Article submitted by Eurodesk UK Partner Asha Centre.
European Solidarity Corps – the one-stop shop for all youth opportunities
With the recent launch of the European Solidarity Corps, young people and youth leaders all over Europe are experiencing the jaw-dropping and eye-opening realisation that there are a lot more placement opportunities available than just those under the Erasmus+ programme. This article seeks to draw attention to and highlight one of the many angles (combatting discrimination) to approach the European Solidarity Corps.
When signing up to European Solidarity Corps, simply register your interest in both volunteer and occupational programmes as well as selecting the following kinds of European Solidarity Corps projects that you are interested in:
- Social challenges
- Reception and integration of refugees and migrants
- Citizenship and democratic participation
European Solidarity Corps will then match-make you to any projects that are in line with your interest in combatting discrimination. For an example of the kinds of projects available, read on!
Reasons to sign-up?
If any of the below themes or activities appeal to you, do sign-up to the European Solidarity Corps as soon as possible and make sure you don’t miss a dream opportunity to get involved in this important work.
The kind of projects expected to involve young people are:
- Grassroots projects on preventing and combating Antisemitism and anti-Muslim hatred and intolerance;
- Projects on preventing and combating homophobia and transphobia;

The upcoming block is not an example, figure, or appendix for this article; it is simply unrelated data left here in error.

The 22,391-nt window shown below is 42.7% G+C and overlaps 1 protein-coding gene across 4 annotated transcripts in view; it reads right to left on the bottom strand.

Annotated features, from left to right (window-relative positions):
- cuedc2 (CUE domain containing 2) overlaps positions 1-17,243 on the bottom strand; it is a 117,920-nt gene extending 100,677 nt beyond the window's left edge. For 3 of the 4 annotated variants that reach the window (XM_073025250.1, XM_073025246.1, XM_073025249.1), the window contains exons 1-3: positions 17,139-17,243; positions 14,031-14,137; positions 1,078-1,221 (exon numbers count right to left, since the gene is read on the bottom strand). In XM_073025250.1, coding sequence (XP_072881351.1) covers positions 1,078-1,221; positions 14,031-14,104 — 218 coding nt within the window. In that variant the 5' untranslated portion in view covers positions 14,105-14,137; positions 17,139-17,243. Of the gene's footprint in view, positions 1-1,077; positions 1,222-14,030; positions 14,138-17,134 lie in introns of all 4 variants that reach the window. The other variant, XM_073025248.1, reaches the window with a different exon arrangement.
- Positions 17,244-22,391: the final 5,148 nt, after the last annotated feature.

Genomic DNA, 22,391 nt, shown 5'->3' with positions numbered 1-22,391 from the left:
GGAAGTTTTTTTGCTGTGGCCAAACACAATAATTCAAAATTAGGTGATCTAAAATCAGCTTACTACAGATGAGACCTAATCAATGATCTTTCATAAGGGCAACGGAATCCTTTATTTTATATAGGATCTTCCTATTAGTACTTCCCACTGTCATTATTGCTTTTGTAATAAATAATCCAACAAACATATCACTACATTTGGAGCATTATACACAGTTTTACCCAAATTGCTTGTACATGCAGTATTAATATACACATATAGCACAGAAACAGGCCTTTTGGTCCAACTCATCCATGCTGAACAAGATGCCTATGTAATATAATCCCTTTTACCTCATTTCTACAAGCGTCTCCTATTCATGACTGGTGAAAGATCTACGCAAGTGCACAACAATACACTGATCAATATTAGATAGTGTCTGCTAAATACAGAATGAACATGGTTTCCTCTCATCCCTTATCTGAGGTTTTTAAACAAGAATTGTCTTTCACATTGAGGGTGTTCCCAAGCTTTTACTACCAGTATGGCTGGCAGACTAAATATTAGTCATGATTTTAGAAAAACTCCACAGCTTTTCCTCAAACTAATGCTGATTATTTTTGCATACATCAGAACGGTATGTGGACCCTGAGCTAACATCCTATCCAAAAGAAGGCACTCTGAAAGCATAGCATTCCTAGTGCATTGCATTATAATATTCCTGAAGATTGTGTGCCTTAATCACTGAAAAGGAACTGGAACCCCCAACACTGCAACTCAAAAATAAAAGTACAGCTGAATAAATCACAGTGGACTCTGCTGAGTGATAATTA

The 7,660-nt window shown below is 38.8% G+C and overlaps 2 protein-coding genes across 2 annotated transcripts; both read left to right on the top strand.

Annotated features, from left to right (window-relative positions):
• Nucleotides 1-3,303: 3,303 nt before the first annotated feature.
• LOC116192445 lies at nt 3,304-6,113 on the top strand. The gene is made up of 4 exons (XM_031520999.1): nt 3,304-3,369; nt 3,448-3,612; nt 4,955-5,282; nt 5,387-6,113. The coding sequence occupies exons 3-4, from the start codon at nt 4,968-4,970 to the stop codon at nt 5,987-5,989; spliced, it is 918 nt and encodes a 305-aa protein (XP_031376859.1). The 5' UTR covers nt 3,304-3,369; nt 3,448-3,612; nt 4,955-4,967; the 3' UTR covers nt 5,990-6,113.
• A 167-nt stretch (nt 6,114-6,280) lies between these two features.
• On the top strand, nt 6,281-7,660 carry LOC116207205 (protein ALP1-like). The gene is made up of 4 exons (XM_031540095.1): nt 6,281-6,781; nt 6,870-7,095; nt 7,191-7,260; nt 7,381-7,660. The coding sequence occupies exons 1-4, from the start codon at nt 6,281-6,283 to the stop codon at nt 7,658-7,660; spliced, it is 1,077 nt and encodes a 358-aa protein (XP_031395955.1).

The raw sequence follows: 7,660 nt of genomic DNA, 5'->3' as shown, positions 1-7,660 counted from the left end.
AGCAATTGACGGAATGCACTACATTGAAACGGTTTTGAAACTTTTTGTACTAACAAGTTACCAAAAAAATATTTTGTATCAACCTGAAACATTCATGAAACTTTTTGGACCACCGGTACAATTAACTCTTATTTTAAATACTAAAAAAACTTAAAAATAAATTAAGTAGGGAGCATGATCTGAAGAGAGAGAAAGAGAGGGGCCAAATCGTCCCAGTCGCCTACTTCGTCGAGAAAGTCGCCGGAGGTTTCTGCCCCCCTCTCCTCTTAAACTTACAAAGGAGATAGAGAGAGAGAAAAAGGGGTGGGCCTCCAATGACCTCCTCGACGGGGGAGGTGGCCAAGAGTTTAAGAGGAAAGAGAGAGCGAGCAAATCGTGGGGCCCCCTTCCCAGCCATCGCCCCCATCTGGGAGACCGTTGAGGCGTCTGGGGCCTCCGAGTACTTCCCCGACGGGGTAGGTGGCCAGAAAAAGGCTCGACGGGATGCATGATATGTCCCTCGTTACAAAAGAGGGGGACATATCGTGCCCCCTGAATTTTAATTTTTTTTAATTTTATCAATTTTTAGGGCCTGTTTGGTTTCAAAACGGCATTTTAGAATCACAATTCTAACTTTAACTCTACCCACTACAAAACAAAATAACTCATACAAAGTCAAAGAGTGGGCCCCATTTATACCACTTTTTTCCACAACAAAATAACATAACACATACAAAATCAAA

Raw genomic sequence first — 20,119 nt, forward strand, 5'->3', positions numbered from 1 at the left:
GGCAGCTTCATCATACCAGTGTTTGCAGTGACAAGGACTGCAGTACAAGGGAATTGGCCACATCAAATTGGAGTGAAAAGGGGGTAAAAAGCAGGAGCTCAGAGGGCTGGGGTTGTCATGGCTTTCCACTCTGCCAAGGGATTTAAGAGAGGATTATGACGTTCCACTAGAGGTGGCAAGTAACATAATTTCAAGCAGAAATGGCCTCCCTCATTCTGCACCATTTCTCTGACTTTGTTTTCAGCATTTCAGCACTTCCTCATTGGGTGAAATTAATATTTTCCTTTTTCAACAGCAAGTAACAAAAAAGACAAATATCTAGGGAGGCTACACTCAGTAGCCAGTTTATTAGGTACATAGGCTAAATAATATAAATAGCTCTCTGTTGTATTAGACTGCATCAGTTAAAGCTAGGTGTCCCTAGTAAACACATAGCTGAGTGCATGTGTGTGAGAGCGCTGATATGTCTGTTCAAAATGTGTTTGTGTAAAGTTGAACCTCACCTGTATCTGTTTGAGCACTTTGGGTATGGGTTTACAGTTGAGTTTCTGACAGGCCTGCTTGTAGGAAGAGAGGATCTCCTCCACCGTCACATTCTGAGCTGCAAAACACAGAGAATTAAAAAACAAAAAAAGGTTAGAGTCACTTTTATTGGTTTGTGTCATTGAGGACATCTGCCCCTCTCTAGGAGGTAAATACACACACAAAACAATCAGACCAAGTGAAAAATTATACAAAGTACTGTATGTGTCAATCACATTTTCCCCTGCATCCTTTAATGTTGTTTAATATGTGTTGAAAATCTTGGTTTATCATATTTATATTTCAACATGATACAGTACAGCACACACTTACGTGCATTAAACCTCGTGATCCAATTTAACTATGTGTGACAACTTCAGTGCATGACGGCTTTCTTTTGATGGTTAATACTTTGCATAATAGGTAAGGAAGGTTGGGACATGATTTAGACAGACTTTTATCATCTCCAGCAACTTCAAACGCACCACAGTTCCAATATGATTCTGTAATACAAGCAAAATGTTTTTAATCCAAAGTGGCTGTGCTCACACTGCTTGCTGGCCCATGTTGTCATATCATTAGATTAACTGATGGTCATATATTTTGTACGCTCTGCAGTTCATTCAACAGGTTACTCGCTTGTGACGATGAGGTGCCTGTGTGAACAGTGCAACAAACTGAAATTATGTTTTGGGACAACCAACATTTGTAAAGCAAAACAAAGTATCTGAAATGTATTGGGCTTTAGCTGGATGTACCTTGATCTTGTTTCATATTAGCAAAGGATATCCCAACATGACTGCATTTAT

- Projects promoting the development of tools and practices to prevent, monitor and combat online hate speech;
- Projects to create better understanding between communities, including religious communities, and prevent and combat racism and xenophobia through interreligious and intercultural activities.
Activities will therefore typically involve:
- Mutual learning on tolerance, respect and non-discrimination, exchange of good practices and strengthened cooperation between key actors, including representatives of the communities;
- Development of monitoring and transparency tools on hate crime and hate speech;
- Capacity building and training activities for key stakeholders, including representatives of communities and youngsters;
- Dissemination, awareness raising activities and campaigns (e.g. Production of counter and alternative narratives) aimed at preventing Antisemitism, anti-Muslim hatred, xenophobic or anti-migrant sentiment, homophobia and transphobia and other related forms of intolerance.
- Supporting community leaders and local authorities to fight against racism, xenophobia and other related intolerance through community building, creation of networks, interreligious and intercultural dialogue, initiatives serving the community and boosting self-esteem, creativity and a sense of belonging, breaking of stereotypes and the developing of counter-narratives.
Once again, if the above sounds like something you (as a youth worker, leader or young person) want to get involved in, be sure to sign up to the European Solidarity Corps here!